“When I saw a man standing where the woman was. He came a little towards me, but as I knew the dangerous character of the locality I tried to give him a wide berth. Few people like to come up and down here without being on their guard, for there are such terrible gangs about. There have been many knocked down and robbed at that spot. The man, however, came towards me and said, ‘Come and look at this woman.’”
– Robert Paul Interview, Lloyd’s Weekly Newspaper, Sunday 2 September 1888
Lechmere, in this first statement, is not standing in the middle of the road, but “where the woman was.” Charles Lechmere was at the body when Paul arrived on Buck’s Row, yet by the time that this is all reported again, more than two weeks later, he says that he “saw a man standing in the middle of the road.” Lechmere’s deposition says that they both (Paul and himself) “crossed over to the body,” yet this is different to that given by Paul who “stepped in the roadway to pass [Lechmere].” The impression that one gets from Paul’s account is that he is walking on the same side of the road where the body is lying (which Paul does not see for the darkness), that Lechmere is standing in his way on the footpath (alternative reading of “in the middle of the road”), and that he steps onto the road in order to pass Lechmere. Such would certainly make sense in light of the comment that the woman was “lying across the gateway,” an immediacy which implies proximity and not on the other side of the road.
Charles Andrew Cross is asked to give evidence as a witness to the murder of Mary Ann Nichols to Mr. Wynne E. Baxter, Coroner for South-East Middlesex, at the Working Lad’s Institute on the Whitechapel Road on the Monday after the murder (3 September 1888). On reporting his testimony the Times and the Morning Advertiser newspapers report his name as ‘George’ and ‘Charles Allen’ respectively, while the coroner’s recorder names him as ‘Charles Andrew.’ These discrepancies need not over worry us at this point. As a member of the lower social order’s (a carter by profession) the exact details of his name were not likely to have been greatly important to newspaper reporters more interested in the print value of the more gruesome details of a murder story. What is important is that they all concur that he gave his name as ‘Cross.’ It is intriguing that of the five civilian witnesses who gave evidence at the coroner’s court that day he alone did not provide his home address, offering rather the carriers Messrs. Pickford and Co. as his place of employment. Neither the court nor the newspapers appear to pick up on this evasion. As to why his address is accepted now as 22 Doveton Street, Mile End will have to wait for another discussion.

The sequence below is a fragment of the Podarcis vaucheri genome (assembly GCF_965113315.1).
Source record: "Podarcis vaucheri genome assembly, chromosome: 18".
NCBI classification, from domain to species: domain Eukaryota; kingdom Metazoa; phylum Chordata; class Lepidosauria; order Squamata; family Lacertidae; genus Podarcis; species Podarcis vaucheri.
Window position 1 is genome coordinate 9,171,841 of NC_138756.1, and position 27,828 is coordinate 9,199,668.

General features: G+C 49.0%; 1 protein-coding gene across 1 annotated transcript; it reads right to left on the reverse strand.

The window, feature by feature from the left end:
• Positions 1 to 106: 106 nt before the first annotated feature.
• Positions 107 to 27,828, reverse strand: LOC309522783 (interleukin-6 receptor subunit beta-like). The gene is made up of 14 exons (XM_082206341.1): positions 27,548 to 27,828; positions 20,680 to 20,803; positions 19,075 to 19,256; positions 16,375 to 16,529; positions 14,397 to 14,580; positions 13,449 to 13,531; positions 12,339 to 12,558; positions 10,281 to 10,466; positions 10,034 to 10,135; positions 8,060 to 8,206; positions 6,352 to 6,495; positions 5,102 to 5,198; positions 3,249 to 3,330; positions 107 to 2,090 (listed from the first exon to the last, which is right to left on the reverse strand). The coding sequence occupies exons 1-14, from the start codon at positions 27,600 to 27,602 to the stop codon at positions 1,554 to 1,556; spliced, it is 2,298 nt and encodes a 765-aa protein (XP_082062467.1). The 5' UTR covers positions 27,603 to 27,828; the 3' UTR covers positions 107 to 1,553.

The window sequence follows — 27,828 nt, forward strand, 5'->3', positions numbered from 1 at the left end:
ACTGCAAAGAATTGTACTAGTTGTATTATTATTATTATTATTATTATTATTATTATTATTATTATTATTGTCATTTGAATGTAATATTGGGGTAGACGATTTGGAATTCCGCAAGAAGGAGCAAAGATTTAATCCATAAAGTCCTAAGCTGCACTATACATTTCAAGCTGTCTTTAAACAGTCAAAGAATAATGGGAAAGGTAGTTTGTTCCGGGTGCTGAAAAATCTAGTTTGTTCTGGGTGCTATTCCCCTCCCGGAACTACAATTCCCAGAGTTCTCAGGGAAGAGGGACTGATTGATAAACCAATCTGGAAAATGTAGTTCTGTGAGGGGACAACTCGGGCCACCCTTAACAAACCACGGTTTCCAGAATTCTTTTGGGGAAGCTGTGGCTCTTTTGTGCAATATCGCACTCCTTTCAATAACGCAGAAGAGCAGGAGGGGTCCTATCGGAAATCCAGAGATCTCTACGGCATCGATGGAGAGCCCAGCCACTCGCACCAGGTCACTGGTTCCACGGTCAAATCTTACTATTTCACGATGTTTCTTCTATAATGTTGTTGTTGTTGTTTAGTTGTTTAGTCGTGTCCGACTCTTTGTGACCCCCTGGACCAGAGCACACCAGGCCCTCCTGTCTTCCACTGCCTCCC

Accepting, for the moment, that his home address was 22 Doveton Street – as it was reported in the Morning Advertiser that he crossed Brady Street to enter Buck’s Row he certainly was coming from that direction – we do find a ‘Charles A.’ living at that address less than three years later in the 1891 census, but this is a Charles A. Lechmere. This man is a forty-one year old carman, who was born in Soho, and living with his wife Elizabeth and their seven children. This man, Charles A. Lechmere, was born at St. Ann’s in Soho in 1849 and was one year old at the time of the 1851 census. After the death of his father, John Allen Lechmere, his mother, Maria Louisa Roulson, remarried in 1858 a police constable by the name of Thomas Cross. By the time of the 1861 census the family are living at 13 Thomas Street, St. George East and the eleven year old Charles has taken the name Cross. At twenty-one (census of 1871) he has married Elizabeth, is employed as a carman and has reverted to the name Charles A. Lechmere. In the census of 1881 we find him named Charles Allen Lechmere, and still working as a carrier. Charles Allen Lechmere would have been thirty-nine in 1888 and would have been employed as a carman for about twenty years – as stated by Charles A. Cross at the Nichols’ inquest. His stepfather, Thomas Cross, appears to have died at St. George East in 1869 and at no point after this does Charles use the name Cross again for official records, save at the Nichol’s inquest.
We are left with two pressing questions which merit further examination: why was Lechmere not forthcoming with his full address, and why did he feel the need to use an alias at a murder inquest? Considering that he was alone when he discovered the body of Mary Ann Nichols, that he was alone with her for between ten and twenty minutes without raising an alarm, and that he left the scene of the crime, he is a figure who demands further investigation.